Table 3. Berry quality ratings for several blueberry cultivars averaged over four years (2003, 2005, 2006, 2007) from eld plots at Windsor in northeast Floridaz. Cultivar Size Color Scar Firmness Flavor Emerald 8 5 8 8 8 Star 8 6 8 8 8 Jewel 8 6 8 8 8 Sweetcrisp 6 4 9 9 8 Millennia 8 8 8 8 7 Santa Fe 5 6 8 8 8 Springhigh 8 4 7 7 8 z Characters rated on a 1 to 9 scale with 9 being the most desirable commercially.

Literature Cited Caruso, F.L. and D.C. Ramsdell (eds.). 1995. Compendium of blueberry and cranberry diseases. APS Press, St. Paul, MN. Lyrene, P.M. 2005. Breeding low-chill blueberries and peaches for subtropical areas. HortScience 40:19471949. Lyrene, P.M. and J.N. Moore. 2006. Blueberry breeding, p. 3848. In: Childers, N.F. and P.M. Lyrene (eds.). Blueberries. N.F. Childers Horticultural Publications, Gainesville, FL. Sharpe, R.H. and G.M. Darrow. 1960. Breeding blueberries for the Florida climate. Proc. Fla. St. Hort. Soc. 66:188190. Sharpe, R.H. and W.B. Sherman. 1971. Breeding blueberries for low chilling requirement. HortScience 6:145147.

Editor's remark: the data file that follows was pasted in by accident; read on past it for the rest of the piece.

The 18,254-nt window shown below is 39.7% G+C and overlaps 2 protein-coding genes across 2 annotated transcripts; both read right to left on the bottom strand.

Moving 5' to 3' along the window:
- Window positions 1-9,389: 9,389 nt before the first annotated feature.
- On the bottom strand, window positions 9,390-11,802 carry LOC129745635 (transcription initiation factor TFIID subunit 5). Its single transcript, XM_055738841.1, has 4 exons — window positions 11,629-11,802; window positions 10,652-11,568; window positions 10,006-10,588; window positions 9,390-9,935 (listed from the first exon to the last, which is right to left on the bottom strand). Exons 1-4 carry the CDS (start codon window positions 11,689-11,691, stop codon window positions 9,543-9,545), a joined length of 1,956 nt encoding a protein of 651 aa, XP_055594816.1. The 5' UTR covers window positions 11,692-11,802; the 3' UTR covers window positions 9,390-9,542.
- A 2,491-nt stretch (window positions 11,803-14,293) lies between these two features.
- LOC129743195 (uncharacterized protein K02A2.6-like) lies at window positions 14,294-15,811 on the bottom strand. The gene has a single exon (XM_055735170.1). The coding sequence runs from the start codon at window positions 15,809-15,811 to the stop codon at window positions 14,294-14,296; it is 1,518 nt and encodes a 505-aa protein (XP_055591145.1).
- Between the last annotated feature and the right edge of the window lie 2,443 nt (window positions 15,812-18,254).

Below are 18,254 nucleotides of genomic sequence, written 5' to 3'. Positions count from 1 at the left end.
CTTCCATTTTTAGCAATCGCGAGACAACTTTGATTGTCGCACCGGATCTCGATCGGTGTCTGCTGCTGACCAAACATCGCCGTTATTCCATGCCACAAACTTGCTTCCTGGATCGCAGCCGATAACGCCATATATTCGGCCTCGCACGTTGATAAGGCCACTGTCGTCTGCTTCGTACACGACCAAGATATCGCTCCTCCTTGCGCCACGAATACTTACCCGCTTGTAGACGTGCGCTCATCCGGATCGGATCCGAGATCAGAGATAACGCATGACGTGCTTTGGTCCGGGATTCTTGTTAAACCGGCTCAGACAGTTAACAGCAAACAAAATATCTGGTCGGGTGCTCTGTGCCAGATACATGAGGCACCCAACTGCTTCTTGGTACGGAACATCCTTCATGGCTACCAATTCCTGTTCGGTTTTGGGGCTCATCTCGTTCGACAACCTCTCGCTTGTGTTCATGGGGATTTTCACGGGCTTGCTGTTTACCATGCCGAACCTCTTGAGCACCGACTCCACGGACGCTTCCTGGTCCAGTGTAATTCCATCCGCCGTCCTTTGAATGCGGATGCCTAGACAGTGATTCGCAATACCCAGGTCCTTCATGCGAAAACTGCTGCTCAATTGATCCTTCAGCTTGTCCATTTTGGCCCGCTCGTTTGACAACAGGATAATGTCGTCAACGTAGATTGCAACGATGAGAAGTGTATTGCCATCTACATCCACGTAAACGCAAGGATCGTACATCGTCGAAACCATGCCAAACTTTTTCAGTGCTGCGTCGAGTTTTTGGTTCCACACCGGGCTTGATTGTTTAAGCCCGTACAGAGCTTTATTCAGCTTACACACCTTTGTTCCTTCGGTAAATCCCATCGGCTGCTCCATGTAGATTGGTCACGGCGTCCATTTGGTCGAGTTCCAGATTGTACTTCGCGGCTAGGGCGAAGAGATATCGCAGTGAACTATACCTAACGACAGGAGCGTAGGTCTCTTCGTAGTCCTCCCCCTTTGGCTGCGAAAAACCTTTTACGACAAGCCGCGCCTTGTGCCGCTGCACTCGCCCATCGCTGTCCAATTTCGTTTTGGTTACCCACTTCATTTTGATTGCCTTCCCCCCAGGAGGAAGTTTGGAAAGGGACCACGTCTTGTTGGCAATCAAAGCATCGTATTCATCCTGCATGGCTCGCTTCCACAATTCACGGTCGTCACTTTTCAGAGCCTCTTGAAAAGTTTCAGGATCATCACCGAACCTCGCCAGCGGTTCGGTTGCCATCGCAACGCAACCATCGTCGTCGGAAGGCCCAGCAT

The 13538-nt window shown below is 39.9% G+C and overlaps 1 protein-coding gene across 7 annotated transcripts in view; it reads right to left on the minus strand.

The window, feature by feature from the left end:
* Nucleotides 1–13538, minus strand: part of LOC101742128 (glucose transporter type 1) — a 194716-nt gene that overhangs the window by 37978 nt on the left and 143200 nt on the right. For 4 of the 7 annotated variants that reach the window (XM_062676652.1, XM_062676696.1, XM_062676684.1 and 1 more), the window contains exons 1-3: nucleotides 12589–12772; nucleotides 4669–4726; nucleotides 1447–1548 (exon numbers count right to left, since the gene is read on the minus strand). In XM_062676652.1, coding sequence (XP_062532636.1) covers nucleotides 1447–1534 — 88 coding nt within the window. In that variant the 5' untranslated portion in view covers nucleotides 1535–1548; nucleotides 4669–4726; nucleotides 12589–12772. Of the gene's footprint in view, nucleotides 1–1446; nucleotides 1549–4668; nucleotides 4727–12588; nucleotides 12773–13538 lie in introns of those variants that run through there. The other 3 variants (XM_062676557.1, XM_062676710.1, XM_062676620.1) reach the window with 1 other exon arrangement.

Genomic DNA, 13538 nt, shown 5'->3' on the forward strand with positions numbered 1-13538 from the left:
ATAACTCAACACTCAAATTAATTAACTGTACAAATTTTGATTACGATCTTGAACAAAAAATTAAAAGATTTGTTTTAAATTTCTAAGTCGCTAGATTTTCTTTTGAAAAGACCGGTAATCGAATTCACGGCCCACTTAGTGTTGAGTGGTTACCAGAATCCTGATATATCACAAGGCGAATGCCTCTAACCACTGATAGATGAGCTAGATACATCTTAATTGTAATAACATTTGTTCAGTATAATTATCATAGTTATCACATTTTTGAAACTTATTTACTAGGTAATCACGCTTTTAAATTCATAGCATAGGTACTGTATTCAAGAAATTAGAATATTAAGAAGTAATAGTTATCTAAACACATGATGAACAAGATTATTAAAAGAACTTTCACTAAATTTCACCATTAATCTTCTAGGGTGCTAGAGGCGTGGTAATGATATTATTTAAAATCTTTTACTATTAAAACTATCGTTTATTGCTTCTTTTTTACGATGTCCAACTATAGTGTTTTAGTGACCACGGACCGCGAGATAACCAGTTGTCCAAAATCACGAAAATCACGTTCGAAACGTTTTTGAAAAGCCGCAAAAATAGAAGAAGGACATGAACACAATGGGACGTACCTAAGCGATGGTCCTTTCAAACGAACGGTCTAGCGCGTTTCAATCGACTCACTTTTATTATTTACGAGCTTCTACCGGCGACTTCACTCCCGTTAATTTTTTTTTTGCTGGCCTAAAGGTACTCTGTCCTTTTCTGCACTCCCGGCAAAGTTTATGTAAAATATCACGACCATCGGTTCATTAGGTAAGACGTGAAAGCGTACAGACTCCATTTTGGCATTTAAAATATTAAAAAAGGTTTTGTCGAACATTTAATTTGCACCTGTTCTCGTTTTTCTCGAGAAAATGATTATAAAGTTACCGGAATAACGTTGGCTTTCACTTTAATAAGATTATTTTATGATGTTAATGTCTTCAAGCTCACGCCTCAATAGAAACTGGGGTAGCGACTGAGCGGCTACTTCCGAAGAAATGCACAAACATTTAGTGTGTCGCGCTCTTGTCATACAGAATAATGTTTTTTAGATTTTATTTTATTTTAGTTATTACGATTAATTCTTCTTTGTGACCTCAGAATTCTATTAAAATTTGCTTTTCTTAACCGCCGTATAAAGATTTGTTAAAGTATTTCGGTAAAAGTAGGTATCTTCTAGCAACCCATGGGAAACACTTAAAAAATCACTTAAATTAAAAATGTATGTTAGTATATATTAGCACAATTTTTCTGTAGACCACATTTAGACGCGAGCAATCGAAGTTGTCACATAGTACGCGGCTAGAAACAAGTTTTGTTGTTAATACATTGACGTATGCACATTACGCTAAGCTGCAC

Emerald than for Star. However, Emerald owers earlier, and in years with abovenormal temperatures in late winter and early spring, the rst Emerald berries ripen with or before the rst Star berries. Emerald has been a high-yielding cultivar both in Florida and in the San Joaquin Valley in California. Emerald berries are large and mediumblue in color with high rmness and a dry picking scar (Table 3). Emerald has the

ability to mature a heavy berry crop while maintaining large berry size throughout harvest. Because the berries are so large, they are somewhat tight in the clusters but are not hard to pick. In a random 50-berry sample taken during the last one-fourth of commercial harvest, weight averaged 2.16 g per berry (SD 0.11 g) compared with 2.10 g for Star, 1.59 g for Jewel, and 1.86 g for Santa Fe. Emerald berries have a mild, sweet avor. The berries have been commer-